by Greg Moses
When President Barack Obama spoke up for the right of Moslems to build a mosque and community center near Ground Zero, he pitched the summer’s third strike against mob rule in America and a timely reminder of the power of Constitutional values.
Pitching the first strike was the federal ruling against the Arizona anti-immigrant law. The second strike was thrown by a federal court against California’s anti-gay marriage Prop 8. In all three cases Constitutional values have turned back majority swings of pure intolerance.
Progressives may disagree about the overall value of this strike-out in a long game of endless extra innings, but it counts for something worth cheering in this cheerless summer. The majority’s failure to rule in these three cases reminds us that progress in America is something that happens despite the mainstream mob.
The mainstream mob in America is still fighting a so-called war on terrorism that is little more than a visceral crusade against Moslem populations. In order to reinforce a so-called Christian identity, the mainstream mob clings to an institution of marriage defined as one man married to at least one woman. And then in defiance of anything deeper that the story of Jesus might imply, the mainstream mob gangs up on Maria y Jose to dispossess them of their last scratched-out home.
When redemption happens to this kind of American history it’s because the mainstream mob comes to its senses and disperses back to the everyday chores that make a real life prosper. Which is why the mob today keeps hanging around so long, since the economy of everyday chores is in shambles.
As the mainstream mob clings to idols of Church, Family, and State, the federal Constitution is functioning well enough this summer to protect peaceable social transformations within all three institutions. While none of these transformations may be counted as radical, they have exposed the mainstream mob as reactionary by comparison.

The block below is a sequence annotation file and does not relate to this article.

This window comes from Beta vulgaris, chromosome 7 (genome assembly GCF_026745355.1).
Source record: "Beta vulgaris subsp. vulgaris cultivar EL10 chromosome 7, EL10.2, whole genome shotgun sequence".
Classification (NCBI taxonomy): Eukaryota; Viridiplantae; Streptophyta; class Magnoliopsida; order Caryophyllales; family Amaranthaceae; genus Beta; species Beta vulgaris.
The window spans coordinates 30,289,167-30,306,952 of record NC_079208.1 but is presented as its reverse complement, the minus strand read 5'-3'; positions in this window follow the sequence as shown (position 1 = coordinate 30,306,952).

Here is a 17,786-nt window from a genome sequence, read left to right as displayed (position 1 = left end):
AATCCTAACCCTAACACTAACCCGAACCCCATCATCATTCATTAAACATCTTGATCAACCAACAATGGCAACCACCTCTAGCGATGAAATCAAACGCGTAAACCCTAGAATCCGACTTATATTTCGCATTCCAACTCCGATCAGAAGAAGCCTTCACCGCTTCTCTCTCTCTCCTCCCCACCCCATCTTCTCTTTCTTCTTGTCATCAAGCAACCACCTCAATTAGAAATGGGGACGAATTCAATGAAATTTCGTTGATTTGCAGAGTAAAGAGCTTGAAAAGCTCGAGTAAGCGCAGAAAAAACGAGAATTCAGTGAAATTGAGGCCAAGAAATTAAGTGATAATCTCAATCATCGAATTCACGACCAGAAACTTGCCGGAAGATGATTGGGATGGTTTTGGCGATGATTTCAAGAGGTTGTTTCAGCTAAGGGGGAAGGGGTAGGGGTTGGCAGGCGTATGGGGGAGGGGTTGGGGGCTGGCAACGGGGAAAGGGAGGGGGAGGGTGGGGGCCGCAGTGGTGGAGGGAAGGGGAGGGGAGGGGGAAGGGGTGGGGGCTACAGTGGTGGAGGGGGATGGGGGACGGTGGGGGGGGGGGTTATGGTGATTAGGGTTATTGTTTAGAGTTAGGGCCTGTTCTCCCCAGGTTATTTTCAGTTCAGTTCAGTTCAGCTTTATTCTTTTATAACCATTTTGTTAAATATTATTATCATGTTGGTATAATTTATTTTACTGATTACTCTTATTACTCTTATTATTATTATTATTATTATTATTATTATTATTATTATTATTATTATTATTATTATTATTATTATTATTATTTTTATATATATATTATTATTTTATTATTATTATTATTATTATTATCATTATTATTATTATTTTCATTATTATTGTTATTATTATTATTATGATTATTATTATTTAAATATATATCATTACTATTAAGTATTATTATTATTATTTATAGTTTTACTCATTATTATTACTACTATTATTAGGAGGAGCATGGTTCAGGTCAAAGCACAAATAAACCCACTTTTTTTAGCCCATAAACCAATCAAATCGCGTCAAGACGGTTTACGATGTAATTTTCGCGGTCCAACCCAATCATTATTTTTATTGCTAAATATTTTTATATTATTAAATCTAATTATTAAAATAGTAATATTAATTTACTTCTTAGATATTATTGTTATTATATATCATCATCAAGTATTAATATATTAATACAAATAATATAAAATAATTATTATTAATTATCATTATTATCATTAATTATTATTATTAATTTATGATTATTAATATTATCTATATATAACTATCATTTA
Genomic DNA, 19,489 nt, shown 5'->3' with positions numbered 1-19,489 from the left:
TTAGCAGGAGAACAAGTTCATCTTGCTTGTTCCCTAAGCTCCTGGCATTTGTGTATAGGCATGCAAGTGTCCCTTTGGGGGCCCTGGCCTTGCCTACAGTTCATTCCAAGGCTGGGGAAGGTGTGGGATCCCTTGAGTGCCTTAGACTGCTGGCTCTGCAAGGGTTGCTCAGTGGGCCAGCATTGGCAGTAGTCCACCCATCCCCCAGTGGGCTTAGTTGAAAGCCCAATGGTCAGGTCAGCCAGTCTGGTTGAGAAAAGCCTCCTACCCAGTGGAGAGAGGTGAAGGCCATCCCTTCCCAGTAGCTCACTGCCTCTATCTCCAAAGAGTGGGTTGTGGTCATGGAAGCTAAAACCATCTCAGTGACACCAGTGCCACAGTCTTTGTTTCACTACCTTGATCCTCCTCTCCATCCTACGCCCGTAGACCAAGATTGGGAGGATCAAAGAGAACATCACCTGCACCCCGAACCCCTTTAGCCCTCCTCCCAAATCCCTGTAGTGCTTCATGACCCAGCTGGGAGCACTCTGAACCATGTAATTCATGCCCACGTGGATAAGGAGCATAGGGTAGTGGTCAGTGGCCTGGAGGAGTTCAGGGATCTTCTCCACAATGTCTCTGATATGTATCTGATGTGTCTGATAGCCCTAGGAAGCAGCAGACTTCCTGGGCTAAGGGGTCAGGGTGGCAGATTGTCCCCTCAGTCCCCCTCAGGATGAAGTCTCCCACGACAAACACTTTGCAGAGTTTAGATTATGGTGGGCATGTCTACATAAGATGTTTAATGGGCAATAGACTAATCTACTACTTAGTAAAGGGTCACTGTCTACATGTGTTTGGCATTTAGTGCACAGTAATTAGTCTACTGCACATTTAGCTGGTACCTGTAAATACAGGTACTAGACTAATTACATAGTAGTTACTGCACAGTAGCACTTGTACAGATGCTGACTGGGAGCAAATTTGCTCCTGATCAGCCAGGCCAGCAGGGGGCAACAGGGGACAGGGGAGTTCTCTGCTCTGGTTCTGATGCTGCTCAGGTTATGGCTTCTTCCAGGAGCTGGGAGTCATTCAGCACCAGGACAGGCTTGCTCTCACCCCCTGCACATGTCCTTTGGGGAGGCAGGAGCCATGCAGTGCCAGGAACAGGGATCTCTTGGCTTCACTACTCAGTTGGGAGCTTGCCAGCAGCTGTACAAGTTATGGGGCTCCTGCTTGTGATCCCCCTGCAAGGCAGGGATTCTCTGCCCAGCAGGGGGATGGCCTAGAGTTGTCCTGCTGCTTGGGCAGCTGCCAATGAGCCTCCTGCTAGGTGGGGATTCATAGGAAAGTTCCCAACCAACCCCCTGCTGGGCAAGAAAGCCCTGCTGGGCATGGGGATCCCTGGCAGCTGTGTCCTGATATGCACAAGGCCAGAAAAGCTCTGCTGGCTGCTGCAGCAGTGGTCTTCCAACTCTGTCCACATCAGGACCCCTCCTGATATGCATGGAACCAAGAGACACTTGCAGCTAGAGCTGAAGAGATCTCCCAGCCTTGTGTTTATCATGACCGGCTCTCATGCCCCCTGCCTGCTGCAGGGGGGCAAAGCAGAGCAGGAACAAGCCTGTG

How radical is it to build up a third Abrahamic church in a nation pretty much dominated by two others? How radical is it to redefine gender qualifications for partnership possession while marriage keeps dissolving under the pressures of Capital valuation? Or how radical is it to protect the rights of people to be harassed only a little less after they have been squeezed from their home economies like toothpaste from a tube?
It’s not the radical nature of these issues that redeems them, only their relative decency of intent when compared to the intentions that would block them. The Constitution gives minorities a right to distinguish between majorities and mobs. We love the story “To Kill a Mockingbird” because we need to feel that it is possible to have enough moral authority to cause a mob to stand back.
With apologies to the Nobel committee, Obama has not proven himself to be anything like an Atticus Finch, but when he stands up for Moslems in Manhattan, we catch a glimmer of an Atticus Finch moment. It would be gratifying in the case of all three issues if on the big-screen projection of American history, we now cut to shots of mobs standing back.